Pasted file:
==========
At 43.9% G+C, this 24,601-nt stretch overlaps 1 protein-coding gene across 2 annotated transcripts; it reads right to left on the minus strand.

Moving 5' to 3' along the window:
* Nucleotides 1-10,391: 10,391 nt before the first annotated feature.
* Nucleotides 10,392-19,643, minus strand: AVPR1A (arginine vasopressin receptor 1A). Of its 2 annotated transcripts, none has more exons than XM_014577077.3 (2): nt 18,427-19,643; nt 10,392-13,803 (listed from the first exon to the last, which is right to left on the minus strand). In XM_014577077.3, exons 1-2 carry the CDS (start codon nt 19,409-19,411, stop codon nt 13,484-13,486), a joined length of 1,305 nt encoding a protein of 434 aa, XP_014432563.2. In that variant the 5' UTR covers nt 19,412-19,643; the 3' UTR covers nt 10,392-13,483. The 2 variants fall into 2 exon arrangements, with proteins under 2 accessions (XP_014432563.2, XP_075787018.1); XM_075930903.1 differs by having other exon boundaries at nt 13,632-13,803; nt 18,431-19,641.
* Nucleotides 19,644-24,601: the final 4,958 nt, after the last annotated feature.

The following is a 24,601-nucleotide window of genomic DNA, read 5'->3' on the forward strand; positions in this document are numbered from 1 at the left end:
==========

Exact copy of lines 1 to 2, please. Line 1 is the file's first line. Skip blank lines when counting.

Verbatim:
At 43.9% G+C, this 24,601-nt stretch overlaps 1 protein-coding gene across 2 annotated transcripts; it reads right to left on the minus strand.

Moving 5' to 3' along the window: